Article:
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  #51  
Old 06-18-2014, 08:39 PM
Merneith Merneith is offline
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I think they should change the name to the Washington Idahos.
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  #52  
Old 06-18-2014, 09:15 PM
Whack-a-Mole Whack-a-Mole is offline
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Originally Posted by Acsenray View Post
The previous action lost on laches because the court said that the petitioners had spent too much of their adult lives not petitioning for cancellation.
My major question on the difference between a registered and unregistered trademark has been answered so I only have a question about the quoted part above.

I am having a hard time parsing that. How was this group fighting this trademark deemed to have been ok on the taking so long to challenge this?
  #53  
Old 06-18-2014, 09:20 PM
Northern Piper Northern Piper is offline
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The plaintiffs in this case were all minors when the trademarks were registered and therefore laches does not apply until they reached the age of majority and could begin the action.
  #54  
Old 06-18-2014, 09:21 PM
Whack-a-Mole Whack-a-Mole is offline
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I think they should change the name to the Washington Idahos.
Saw this on Twitter. Think it is perfect:

Top Conservative Cat @TeaPartyCat 8h
#NewRedskinsName The Washington Supremacists
  #55  
Old 06-18-2014, 09:29 PM
Whack-a-Mole Whack-a-Mole is offline
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The plaintiffs in this case were all minors when the trademarks were registered and therefore laches does not apply until they reached the age of majority and could begin the action.
To be clear I believe you on this explanation. What follows is my incredulity at the rationale of the court.

How the hell can that be? I think it is safe to say there were adult native Americans living at the time who did not see fit to challenge the trademark.

Is the court suggesting that each new generation can challenge a trademark if they were not alive or of age to challenge it when it was granted? That seems crazy and would seem to make a joke of "laches" mentioned earlier.

Again, I am NOT arguing about the facts of what happened. Just expressing dismay at the reasoning. Hopefully someone can explain to me how it all really makes sense.
  #56  
Old 06-18-2014, 09:51 PM
Acsenray Acsenray is offline
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Redskins Trademark may be canceled.

An equitable doctrine like laches can apply only to individuals before the court.

In the earlier action, the appeals court counted the number of years from the petitioners' 18th birthdays and said "you've waited too long. You don't have standing to pursue this claim."

Since laches is a standing issue, there was never any consideration of anything else in the matter. The only question answered was that these petitioners couldn't go forward with their claims.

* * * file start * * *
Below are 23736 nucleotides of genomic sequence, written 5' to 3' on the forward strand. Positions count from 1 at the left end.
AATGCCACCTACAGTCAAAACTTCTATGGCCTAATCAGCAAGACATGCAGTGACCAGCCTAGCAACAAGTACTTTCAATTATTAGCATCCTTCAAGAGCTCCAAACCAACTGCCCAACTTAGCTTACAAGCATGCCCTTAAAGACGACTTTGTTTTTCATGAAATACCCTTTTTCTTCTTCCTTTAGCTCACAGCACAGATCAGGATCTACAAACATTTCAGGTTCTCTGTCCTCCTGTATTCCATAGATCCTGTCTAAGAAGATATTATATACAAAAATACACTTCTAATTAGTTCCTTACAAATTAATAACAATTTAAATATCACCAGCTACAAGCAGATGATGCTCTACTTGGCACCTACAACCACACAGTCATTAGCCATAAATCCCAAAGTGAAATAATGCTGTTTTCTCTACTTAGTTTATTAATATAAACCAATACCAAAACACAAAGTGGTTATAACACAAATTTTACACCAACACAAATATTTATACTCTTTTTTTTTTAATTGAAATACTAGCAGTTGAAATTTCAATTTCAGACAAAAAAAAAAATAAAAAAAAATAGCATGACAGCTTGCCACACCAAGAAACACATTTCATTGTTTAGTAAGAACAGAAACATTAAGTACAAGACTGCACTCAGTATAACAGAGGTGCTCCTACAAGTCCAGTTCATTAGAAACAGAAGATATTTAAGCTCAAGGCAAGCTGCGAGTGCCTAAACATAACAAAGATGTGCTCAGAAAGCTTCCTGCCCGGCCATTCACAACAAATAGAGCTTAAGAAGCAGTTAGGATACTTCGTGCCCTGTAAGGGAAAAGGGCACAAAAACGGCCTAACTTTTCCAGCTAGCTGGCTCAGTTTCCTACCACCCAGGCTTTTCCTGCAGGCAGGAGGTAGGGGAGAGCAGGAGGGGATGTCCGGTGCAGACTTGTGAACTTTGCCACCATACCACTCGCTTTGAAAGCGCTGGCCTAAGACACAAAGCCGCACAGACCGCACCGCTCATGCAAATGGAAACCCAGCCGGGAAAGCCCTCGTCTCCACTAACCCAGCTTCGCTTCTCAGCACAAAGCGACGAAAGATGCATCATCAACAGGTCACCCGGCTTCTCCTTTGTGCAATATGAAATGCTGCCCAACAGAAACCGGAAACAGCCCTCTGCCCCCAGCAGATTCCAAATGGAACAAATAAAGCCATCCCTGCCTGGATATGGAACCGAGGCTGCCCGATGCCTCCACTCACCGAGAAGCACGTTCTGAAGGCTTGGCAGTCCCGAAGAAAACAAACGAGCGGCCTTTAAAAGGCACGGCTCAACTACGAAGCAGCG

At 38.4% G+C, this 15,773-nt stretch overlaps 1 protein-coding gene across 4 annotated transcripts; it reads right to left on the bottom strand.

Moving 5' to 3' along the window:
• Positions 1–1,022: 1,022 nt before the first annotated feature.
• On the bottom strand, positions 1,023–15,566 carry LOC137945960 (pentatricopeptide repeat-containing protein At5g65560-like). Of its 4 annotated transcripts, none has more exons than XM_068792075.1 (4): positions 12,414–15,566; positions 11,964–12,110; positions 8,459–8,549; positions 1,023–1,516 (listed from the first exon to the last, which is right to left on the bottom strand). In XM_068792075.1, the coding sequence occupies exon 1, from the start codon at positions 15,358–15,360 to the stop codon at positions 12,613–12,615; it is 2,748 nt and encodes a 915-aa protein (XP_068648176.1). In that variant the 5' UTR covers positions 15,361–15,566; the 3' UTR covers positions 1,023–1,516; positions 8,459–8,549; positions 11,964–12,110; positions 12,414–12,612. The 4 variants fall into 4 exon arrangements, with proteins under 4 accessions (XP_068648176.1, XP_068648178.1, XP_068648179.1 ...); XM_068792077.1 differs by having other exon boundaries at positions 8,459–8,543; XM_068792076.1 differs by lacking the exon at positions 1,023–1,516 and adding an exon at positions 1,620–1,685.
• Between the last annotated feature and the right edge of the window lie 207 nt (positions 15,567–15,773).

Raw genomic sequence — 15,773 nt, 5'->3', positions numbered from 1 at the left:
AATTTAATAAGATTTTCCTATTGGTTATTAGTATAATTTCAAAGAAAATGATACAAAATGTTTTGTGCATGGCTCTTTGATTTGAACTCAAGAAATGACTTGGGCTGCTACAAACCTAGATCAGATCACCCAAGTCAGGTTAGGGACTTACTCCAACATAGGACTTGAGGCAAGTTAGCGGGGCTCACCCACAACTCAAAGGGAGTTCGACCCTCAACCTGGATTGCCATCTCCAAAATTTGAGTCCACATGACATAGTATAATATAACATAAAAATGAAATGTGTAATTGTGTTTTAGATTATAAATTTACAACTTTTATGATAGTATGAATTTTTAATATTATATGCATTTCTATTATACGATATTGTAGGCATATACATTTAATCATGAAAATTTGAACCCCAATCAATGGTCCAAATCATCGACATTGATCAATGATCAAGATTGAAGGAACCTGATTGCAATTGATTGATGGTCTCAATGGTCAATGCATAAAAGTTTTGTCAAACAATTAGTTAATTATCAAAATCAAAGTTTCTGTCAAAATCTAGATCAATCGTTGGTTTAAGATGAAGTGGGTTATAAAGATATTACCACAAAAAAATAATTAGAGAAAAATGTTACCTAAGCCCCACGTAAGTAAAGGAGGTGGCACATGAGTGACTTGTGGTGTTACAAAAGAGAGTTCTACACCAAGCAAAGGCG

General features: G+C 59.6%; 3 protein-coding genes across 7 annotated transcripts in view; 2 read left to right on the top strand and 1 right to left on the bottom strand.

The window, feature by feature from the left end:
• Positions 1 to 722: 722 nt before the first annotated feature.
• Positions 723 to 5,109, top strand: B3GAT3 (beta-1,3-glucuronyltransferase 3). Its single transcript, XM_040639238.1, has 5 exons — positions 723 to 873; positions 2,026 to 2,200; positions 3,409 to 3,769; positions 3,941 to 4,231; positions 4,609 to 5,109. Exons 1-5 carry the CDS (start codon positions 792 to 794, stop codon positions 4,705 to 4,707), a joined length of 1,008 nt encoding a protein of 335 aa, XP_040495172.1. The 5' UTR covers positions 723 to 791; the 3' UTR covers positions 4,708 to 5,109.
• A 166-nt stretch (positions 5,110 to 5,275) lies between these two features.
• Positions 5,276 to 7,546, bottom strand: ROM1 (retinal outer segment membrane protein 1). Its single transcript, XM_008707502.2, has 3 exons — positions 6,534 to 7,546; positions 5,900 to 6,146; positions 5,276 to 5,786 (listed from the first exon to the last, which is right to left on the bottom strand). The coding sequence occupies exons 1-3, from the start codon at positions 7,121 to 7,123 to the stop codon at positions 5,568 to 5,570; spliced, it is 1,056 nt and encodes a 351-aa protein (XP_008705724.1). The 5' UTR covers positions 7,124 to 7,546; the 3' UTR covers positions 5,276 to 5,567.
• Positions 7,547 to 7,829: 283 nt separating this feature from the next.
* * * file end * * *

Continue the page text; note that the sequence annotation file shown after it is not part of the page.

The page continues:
So in the current action they found younger petitioners, who wouldn't be barred by laches.

It's not really an injustice of any kind because once you do get past the standing issue and find one set of petitioners that can press the substance if the claim, the question is still the same -- "Were these terms disparaging at the time they were registered?"

Once that question gets a final answer -- whether it's yes or no -- you can't have repeated generations of petitioners going back for another try.

Last edited by Acsenray; 06-18-2014 at 09:53 PM.
  #57  
Old 06-18-2014, 10:04 PM
Whack-a-Mole Whack-a-Mole is offline
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Originally Posted by Acsenray View Post
In the earlier action, the appeals court counted the number of years from the petitioners' 18th birthdays and said "you've waited too long. You don't have standing to pursue this claim."

Since laches is a standing issue, there was never any consideration of anything else in the matter. The only question answered was that these petitioners couldn't go forward with their claims.
But by this rationale it seems you will always have younger petitioners available to bring a lawsuit. There will always be someone who wasn't alive when the trademark registration was granted but upon reaching the age of majority wants to sue to have that undone.

Given this why couldn't I (or probably someone closer to 18 than me) be able to bring a lawsuit against Coca-Cola to remove their 1893 trademark grant (pretend for the sake of argument)?

Last edited by Whack-a-Mole; 06-18-2014 at 10:06 PM.
  #58  
Old 06-18-2014, 10:27 PM
Acsenray Acsenray is offline
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But by this rationale it seems you will always have younger petitioners available to bring a lawsuit. There will always be someone who wasn't alive when the trademark registration was granted but upon reaching the age of majority wants to sue to have that undone.
Standing isn't the sole legal doctrine that prevents a court from reaching the merits of a claim. There is, for example, the doctrine of collateral estoppel, or claim preclusion.